Section 771(4)(A) of the Act defines the ``industry'' as the 
producers as a whole of a domestic like product. Thus, to determine 
whether a petition has the requisite industry support, the statute 
directs the Department to look to producers and workers who produce the 
domestic like product. The International Trade Commission (ITC), which 
is responsible for determining whether ``the domestic industry'' has 
been injured, must also determine what constitutes a domestic like 
product in order to define the industry. While both the Department and 
the ITC must apply the same statutory definition regarding the domestic 
like product (section 771(10) of the Act), they do so for different 
purposes and pursuant to a separate and distinct authority. In 
addition, the Department's determination is subject to limitations of 
time and information. Although this may result in different definitions 
of the like product, such differences do not render the decision of 
either agency contrary to law. See USEC., Inc. v. United States, 132 F. 
Supp. 2d 1, 8 (CIT 2001), citing Algoma Steel Corp. Ltd. v. United 
States, 688 F. Supp. 639, 644 (1988), aff'd 865 F.2d 240 (Fed. Cir. 
1989), cert. denied 492 U.S. 919 (1989).
    Section 771(10) of the Act defines the domestic like product as ``a 
product which is like, or in the absence of like, most similar in 
characteristics and uses with, the article subject to an investigation 
under this subtitle.'' Thus, the reference point from which the 
domestic like product analysis begins is ``the article subject to an 
investigation,'' (i.e., the class or kind of merchandise to be 
investigated, which normally will be the scope as defined in the 
petition).
    With regard to the domestic like product, the petitioners do not 
offer a definition of domestic like product distinct from the scope of 
the investigation. Based on our analysis of the information submitted 
on the record, we have determined that certain OTR tires constitute a 
single domestic like product and we have analyzed industry support in 
terms of that domestic like product. For a discussion of the domestic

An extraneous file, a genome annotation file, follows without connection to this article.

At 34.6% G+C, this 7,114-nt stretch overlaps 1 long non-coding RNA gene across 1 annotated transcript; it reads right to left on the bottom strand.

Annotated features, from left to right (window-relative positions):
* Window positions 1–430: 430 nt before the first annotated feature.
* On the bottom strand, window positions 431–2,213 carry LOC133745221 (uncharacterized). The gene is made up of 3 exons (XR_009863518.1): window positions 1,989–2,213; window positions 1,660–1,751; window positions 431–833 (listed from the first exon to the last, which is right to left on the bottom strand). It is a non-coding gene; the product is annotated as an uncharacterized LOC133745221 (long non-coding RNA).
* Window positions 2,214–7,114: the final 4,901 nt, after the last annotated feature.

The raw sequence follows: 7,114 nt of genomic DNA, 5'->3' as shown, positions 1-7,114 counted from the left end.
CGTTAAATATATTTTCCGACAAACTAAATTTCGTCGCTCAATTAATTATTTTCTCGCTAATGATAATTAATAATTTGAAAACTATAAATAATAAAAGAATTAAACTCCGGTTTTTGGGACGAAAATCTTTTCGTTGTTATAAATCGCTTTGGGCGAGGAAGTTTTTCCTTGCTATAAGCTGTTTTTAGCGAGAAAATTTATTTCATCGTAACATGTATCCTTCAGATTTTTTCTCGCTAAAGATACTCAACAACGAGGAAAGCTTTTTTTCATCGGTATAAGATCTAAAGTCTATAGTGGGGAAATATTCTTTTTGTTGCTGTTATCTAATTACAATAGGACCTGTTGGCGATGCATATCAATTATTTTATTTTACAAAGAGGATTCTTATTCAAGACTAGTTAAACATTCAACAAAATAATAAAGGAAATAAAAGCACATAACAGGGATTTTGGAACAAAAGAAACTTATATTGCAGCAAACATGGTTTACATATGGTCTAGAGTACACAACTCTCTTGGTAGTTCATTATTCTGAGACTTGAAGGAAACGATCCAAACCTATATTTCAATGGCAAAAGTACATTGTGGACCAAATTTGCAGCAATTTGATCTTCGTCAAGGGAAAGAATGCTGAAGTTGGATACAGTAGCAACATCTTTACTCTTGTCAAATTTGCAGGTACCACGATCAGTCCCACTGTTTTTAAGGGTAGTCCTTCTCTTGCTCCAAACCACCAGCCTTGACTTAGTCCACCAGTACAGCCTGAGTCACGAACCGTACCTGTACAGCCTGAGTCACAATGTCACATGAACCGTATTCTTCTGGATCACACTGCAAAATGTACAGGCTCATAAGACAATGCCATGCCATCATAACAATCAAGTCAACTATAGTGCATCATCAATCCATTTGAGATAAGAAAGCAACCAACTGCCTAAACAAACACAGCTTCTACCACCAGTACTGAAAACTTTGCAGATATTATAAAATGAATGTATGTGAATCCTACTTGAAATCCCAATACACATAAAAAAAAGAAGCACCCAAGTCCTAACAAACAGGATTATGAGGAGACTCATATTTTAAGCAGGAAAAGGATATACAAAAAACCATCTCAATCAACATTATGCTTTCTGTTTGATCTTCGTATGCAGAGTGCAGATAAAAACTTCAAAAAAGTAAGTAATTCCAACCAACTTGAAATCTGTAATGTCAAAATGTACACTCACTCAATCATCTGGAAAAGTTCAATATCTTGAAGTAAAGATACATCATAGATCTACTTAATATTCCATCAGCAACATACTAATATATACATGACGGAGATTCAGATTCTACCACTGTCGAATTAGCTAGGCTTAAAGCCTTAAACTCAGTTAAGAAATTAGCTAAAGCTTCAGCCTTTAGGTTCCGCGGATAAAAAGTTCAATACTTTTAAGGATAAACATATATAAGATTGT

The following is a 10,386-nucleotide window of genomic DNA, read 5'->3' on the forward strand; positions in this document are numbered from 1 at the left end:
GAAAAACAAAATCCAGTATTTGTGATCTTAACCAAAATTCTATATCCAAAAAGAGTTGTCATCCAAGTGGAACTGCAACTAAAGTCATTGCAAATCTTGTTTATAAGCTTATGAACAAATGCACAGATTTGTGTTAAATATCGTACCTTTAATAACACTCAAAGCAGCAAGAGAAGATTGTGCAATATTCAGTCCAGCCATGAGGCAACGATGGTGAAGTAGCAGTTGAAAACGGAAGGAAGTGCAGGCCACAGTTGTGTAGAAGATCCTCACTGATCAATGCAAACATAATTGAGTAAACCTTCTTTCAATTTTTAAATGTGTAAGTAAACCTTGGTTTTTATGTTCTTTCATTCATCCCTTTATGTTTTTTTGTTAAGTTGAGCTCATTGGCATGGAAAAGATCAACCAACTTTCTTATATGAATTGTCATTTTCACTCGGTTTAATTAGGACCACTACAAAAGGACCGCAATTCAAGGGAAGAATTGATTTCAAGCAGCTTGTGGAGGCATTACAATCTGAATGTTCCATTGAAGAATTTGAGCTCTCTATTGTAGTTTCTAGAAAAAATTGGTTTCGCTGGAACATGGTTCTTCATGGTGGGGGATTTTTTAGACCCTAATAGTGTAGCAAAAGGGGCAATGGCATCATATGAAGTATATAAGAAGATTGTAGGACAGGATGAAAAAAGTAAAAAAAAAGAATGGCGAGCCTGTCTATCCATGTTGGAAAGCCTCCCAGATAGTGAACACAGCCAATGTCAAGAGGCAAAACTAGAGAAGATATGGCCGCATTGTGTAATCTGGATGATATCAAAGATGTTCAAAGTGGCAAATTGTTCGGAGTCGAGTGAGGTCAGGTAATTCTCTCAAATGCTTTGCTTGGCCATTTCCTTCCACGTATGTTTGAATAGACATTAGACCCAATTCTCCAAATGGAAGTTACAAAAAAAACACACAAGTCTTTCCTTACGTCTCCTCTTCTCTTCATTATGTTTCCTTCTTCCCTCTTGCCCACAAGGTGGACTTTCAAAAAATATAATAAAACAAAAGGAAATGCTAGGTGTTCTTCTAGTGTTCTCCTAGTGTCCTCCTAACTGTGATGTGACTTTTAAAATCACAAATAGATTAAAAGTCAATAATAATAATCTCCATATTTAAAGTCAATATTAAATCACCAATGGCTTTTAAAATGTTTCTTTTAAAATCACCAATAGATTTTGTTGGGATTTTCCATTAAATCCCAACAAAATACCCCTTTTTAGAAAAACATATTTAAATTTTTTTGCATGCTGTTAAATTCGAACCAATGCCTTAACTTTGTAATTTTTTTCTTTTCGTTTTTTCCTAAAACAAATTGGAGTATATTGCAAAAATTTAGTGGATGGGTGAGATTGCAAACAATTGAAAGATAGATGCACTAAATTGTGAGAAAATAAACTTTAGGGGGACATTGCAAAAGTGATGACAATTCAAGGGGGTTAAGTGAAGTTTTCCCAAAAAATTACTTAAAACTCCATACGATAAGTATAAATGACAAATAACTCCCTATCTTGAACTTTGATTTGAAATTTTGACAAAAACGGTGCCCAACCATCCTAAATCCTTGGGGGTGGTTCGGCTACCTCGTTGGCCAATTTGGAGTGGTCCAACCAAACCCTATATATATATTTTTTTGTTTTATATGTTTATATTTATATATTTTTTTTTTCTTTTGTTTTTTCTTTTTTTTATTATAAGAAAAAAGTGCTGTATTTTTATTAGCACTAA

like product analysis in this case, see the Countervailing Duty 
Investigation Initiation Checklist: Certain New Pneumatic Off-The-Road 
Tires from the People's Republic of China (PRC) (OTR Tires CVD 
Initiation Checklist), Industry Support at Attachment II, on file in 
the Central Records Unit (CRU), Room B-099 of the main Department of 
Commerce building.
    On July 6, 2007, the Department extended the initiation deadline by 
20 days to poll the domestic industry in accordance with section 
702(c)(4)D) of the Act, because it was ``not clear from the petitions 
whether the industry support criteria have been met * * *'' See 
Extension of the Deadline for Determining the Adequacy of the 
Antidumping Duty and Countervailing Duty Petitions: New Pneumatic Off-
the-Road Tires from the People's Republic of China, 72 FR 38816 (July 
16, 2007). On July 16, 2007, we issued polling questionnaires to all 
known domestic producers of certain OTR tires identified in the 
petition and by the Department's research. The questionnaires are on 
file in the CRU. For a detailed discussion of the responses received, 
see OTR Tires CVD Initiation Checklist at Attachment II.
    Based on an analysis of the data collected, we determine that the 
petitioners have demonstrated industry support representing over 50 
percent of the total production of the domestic like product. 
Therefore, the domestic producers or workers who support the petition 
account for at least 25 percent of the total production of the domestic 
like product, and the requirements of section 702(c)(4)(A)(i) of the 
Act are met. Furthermore, given that the petitioners represent more 
than 50 percent of the total production of the domestic like product, 
the requirements of section 702(c)(4)(A)(ii) of the Act are also met. 
Accordingly, we determine that this petition is filed on behalf of the 
domestic industry within the meaning of section 702(b)(1) of the Act. 
See OTR Tires CVD Initiation Checklist at Attachment II.
    The Department finds that the petitioners filed the petition on 
behalf of the domestic industry because they are interested parties as 
defined in sections 771(9)(C) and (D) of the Act and they have 
demonstrated sufficient industry support with respect to the 
countervailing duty investigation that they are requesting the 
Department initiate. See OTR Tires CVD Initiation Checklist at 
Attachment II.

Injury Test

    Because the PRC is a ``Subsidies Agreement Country'' within the 
meaning of section 701(b) of the Act, section 701(a)(2) of the Act 
applies to this investigation. Accordingly, the ITC must determine 
whether imports of the subject merchandise from the PRC materially 
injure, or threaten material injury to, a U.S. industry.

Allegations and Evidence of Material Iniury and Causation

    Petitioners allege that the U.S. industry producing the domestic 
like product is being materially injured by reason of the imports of 
the subject merchandise sold at less than NV. Petitioners contend that 
the industry's injured condition is illustrated by the reduced market 
share, lost sales, reduced production and capacity utilization rate, 
reduced shipments, underselling and price depressing and suppressing